Although the lower number of US soldiers casualties seem only a positive thing, the author Peter W. Singer of the book “Wired for War” argues that the drone usage produce the fake perception that the war cost nothing since the Americans are protected from the reality of battlefield and from the moral consequences of the war. Due to the fact that the distant Pakistan tribal areas are forbidden or inaccessible for the media organizations, the damages after the drone attacks stay unnoticed. (Mayer, 2009). The drone concept sounds very alluring since the drones operate in the terrain which is hard to cover for the media, so it produces the imagination of costless war. Moreover, when a war cost many lives of US soldiers, the public support for the war is very low and the public uproar could even stop the war operation. However, when there will not be any casualties of US soldiers and the collateral damage of drone attacks would be less documented in remote areas of Pakistan or Afghanistan, the public will care less about the war, and for the government would be easier to start a war.
The increased usage of the robots in the modern warfare raises also another issue like it was stated in the article in the Indypendent newspaper where the author Eric Stoner points out that the modern high tech used in warfare helped to decrease the death toll of US soldiers, however, the number of civilian casualties has sharply increase. In WWI the civilian casualties claimed 10 percent, in WW II the death toll of non combatants was over 50 percent, and nowadays more than 90 % of the killed is civilian population since for example in Iraq, 4,300 US soldiers were killed, however, the number of civilian casualties was over 600, 000. (Stoner, 2009). Although the high tech helps to reduce the number of soldiers killed, the rate of civilians killed is drastically higher. But the future of warfare belongs to the robots and also the drones will be even more upgraded as the current warfare demands for the automatically preprogrammed drones which would be able to execute the mission without the navigation from the pilot.(Stock Treck, 2010). The vision for usage for the autonomous drones in the modern warfare sounds like some breakthrough, however, I just wonder who would be responsible if such automatically preprogrammed drone would cause some huge damage and kill by mistake hundreds of civilians. Who would claim responsibility for it? It would be definitely hard to prove somebody’s guilt, so what about justice? The technology used in modern warfare reminds us of some science fiction movies, but I think that when the WW III would be fought with such high tech, then like Einstein said, the WW IV would be fought with sticks and stones.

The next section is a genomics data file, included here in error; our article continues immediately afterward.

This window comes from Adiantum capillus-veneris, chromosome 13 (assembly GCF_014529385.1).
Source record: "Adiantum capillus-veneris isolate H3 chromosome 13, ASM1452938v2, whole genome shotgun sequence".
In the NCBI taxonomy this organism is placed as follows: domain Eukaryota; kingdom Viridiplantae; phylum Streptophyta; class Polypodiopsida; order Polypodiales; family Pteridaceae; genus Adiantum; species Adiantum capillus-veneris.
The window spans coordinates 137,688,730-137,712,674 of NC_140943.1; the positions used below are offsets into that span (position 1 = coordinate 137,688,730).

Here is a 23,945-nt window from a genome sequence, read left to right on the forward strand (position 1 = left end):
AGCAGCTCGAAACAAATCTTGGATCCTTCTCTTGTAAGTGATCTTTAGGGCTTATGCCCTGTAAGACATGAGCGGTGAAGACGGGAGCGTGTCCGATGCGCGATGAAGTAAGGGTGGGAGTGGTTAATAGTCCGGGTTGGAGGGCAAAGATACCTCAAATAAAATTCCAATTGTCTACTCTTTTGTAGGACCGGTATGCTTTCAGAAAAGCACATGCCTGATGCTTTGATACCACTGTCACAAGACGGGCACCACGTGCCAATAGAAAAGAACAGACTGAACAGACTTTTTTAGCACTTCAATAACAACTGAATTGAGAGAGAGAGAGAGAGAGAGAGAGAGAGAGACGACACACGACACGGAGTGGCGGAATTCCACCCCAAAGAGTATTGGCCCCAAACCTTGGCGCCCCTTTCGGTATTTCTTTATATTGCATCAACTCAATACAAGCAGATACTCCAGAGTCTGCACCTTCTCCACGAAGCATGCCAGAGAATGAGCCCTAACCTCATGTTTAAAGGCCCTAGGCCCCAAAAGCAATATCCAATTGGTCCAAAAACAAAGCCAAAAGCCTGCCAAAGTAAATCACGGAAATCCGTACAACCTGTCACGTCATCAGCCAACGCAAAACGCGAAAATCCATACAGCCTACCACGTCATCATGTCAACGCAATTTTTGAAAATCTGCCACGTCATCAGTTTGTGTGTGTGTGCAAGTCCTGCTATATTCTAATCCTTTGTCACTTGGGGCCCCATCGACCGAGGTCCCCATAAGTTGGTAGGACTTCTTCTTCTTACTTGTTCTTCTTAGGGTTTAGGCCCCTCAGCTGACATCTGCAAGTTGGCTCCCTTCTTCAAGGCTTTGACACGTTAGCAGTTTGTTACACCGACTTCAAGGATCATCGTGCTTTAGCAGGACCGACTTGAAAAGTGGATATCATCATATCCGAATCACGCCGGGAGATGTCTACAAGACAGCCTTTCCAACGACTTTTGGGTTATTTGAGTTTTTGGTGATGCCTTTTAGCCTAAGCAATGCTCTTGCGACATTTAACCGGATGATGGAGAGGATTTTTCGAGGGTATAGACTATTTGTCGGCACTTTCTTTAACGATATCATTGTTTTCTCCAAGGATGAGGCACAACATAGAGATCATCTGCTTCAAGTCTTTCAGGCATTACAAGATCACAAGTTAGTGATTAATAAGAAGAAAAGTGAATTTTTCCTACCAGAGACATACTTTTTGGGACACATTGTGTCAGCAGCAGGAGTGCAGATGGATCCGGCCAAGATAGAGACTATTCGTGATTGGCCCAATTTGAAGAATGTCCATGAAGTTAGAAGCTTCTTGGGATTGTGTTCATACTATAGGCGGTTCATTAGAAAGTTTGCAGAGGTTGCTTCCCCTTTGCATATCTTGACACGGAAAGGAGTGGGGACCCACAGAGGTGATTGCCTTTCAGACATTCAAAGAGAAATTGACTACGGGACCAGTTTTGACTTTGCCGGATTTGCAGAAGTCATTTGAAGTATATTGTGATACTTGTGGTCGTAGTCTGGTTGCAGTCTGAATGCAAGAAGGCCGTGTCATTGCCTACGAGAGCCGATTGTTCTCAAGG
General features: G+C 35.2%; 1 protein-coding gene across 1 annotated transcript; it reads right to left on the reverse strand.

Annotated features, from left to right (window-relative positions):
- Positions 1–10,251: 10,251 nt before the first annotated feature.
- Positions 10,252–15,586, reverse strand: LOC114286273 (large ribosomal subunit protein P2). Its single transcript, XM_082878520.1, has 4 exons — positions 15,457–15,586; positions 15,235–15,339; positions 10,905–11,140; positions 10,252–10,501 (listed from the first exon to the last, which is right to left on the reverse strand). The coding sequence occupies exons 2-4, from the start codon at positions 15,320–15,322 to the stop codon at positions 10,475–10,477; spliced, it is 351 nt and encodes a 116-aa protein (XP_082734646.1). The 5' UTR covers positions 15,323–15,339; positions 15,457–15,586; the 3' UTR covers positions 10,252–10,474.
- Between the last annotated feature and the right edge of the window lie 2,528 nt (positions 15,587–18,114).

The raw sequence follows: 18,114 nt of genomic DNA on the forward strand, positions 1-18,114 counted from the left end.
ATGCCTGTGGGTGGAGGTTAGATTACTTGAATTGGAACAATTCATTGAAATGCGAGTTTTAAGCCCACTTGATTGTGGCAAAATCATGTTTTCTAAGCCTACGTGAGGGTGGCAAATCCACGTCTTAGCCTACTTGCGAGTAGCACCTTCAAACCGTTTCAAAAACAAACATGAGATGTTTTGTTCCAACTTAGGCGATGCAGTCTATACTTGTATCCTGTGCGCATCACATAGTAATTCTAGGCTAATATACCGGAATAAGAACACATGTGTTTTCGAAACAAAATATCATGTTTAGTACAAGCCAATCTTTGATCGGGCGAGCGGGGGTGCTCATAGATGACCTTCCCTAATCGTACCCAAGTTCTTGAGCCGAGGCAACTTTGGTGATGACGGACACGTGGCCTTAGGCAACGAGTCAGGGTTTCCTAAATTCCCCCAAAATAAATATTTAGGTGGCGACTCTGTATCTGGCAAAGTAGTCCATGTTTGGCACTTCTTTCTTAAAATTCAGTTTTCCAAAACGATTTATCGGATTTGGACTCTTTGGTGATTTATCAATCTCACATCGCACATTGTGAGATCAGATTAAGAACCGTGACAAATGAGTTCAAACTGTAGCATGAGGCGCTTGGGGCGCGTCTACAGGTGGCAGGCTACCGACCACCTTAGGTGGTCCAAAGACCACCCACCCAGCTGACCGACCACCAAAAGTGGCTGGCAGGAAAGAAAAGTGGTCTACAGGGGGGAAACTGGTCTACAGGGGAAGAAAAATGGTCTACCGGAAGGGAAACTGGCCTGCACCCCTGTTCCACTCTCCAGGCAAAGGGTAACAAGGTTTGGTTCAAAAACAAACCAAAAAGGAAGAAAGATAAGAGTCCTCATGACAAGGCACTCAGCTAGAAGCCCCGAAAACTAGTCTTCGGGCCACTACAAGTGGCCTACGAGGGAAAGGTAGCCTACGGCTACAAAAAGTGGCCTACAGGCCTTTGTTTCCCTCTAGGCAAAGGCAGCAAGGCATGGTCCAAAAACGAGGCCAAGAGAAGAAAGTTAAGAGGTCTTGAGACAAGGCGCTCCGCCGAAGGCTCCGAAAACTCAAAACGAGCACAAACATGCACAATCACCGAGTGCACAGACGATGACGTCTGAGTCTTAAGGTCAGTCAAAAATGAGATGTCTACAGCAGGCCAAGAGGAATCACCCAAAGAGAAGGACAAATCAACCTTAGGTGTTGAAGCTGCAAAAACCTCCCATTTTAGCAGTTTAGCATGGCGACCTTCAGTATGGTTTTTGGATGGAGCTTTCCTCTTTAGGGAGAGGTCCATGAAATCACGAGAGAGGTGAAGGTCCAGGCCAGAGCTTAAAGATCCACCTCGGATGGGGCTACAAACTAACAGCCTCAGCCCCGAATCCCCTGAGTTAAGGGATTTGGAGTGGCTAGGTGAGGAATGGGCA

This digital age brings many advantages since the technology enhances our lives. The drones represent the technological miracle; however, with this boosting tendency some crucial factors like the illusion of costless war or the rising number of civilian casualties are simply overlooked. Will the future breakthroughs in technology mean a begging of a new highly developed age or a beginning of the end of the civilization?